United States: Consumer Product Safety Commission Issues Largest Fines in History of Agency

Last Updated: April 26 2005
Article by William V. Custer and Vo E. Johnson

New Initiative To Bring Product Sellers Into Compliance With Reporting Obligations

The Consumer Product Safety Commission (CPSC) has been flexing its regulatory muscles in recent weeks by levying severe fines against companies who have failed to report product hazards on a timely basis. CPSC Chairman Hal Stratton has stated publicly that the recent actions are intended to demonstrate the CPSC’s "commitment to protecting American families by holding companies accountable for keeping safety information from us."

The first eye-opening fine was publicized on March 22, 2005, when the CPSC issued a press release announcing that Graco Children’s Products Inc. was being hit with a $4 million penalty for the company’s failure to promptly provide the CPSC with information about products that posed a danger to children. This was the largest civil penalty levied in CPSC history. The fine resulted from the company’s decade-long failure to report defects in a variety of children’s products that the CPSC said could create substantial product hazards or unreasonable risks of injury or death to young children.

This was just one of the latest of a series of fines levied by the CPSC. On March 30, 2005, the CPSC announced that Hamilton Beach/Proctor-Silex Inc. had agreed to pay a $1.2 million civil penalty for failing to promptly report defects in countertop toasters, juice extractors and slow cookers. The company ultimately conducted a voluntary recall of these items, but because the company had received numerous complaints and did not report them to the CPSC in a timely manner, the CPSC still found that the company was subject to the fine.

More recently, on April 12, 2005, the CPSC announced that Bowflex maker Nautilus Inc. had agreed to pay a $950,000 fine in connection with its failure to report complaints of injuries related to defects in the design of the popular exercise equipment. In the CPSC’s press release, Chairman Stratton reiterated: "The recent penalties levied by CPSC send a strong message that failing to report potential hazards is illegal. Companies need to understand that the quicker they report product safety problems to CPSC, the quicker we can take action together and protect consumers from injuries." (For more details, go to the CPSC’s website at http://www.cpsc.gov/).

These types of fines are being levied by the CPSC with greater regularity and in greater amounts than at any time in the history of the CPSC. By levying such fines, the CPSC has demonstrated its intent to bring manufacturers, distributors and retailers into compliance with the requirements of the Consumer Product Safety Act, and particularly the requirements related to reporting.

Section 15(b) of the Act requires a manufacturer, distributor or retailer to report information about a product to the CPSC if the company receives information that reasonably supports a conclusion that the product: 1) fails to comply with a regulatory or voluntary consumer product safety standard; 2) contains a defect which could create a substantial product hazard; or 3) creates an unreasonable risk of serious injury or death. A company is also required to report under Section 37 of the Act if a product is the subject of at least three civil actions filed in State or Federal Court, each suit alleges death or grievous bodily injury, and at least three actions resulted in settlement or a judgment for the plaintiff over a two year period.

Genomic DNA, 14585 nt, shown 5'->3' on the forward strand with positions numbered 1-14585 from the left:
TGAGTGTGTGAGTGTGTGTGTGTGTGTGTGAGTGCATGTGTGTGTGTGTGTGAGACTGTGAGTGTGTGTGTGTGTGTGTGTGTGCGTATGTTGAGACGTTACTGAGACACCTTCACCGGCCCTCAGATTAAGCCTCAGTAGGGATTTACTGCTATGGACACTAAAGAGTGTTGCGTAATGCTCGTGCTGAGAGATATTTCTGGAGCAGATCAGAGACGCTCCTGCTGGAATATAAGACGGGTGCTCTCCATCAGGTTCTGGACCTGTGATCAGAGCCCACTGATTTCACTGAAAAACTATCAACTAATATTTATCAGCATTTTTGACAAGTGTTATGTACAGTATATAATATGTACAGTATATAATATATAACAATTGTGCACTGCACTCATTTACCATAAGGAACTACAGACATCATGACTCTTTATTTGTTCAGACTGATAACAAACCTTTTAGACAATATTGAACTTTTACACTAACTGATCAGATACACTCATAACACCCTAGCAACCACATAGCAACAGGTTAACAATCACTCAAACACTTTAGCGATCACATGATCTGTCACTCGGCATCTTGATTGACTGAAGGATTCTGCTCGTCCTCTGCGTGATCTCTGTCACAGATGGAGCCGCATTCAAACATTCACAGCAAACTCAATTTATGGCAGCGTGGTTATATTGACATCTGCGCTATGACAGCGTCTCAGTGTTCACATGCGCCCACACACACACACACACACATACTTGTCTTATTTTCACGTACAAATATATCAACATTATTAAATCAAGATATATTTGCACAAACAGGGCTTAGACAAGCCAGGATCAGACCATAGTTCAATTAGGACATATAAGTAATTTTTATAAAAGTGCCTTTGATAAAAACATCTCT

Companies are often confused about whether a defect constitutes a "substantial product hazard." Section 15(a)(2) of the Act defines "substantial product hazard" as "a product defect which (because of the pattern of defect, the number of defective products distributed in commerce, the severity of the risk, or otherwise) creates a substantial risk of injury to the public." The CPSC's regulations interpreting the Act state that when assessing whether information reasonably supports a conclusion that a product contains a "defect which could create a substantial product hazard," the company should evaluate information known by it such as whether there have been claims for personal injury, complaints from consumers or consumer groups, or requests from other firms (such as retailers) to return or replace the product or provide a credit.

The CPSC encourages reporting when in doubt. CPSC regulations at 16 CFR 1115.4(e) state: "If the subject firm determines that the defect could create a substantial product hazard, the subject firm must report to the Commission. Most defects could present a substantial product hazard if the public is exposed to significant numbers of defective products or if the possible injury is serious or is likely to occur. Since the extent of public exposure and/or the likelihood or seriousness of injury are ordinarily not known at the time a defect first manifests itself, subject firms are urged to report if in doubt as to whether a defect could present a substantial product hazard." Given the recent spate of fines for reporting failures, companies would be wise to heed this advice.

The content of this article is intended to provide a general guide to the subject matter. Specialist advice should be sought about your specific circumstances.

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William V. Custer
 
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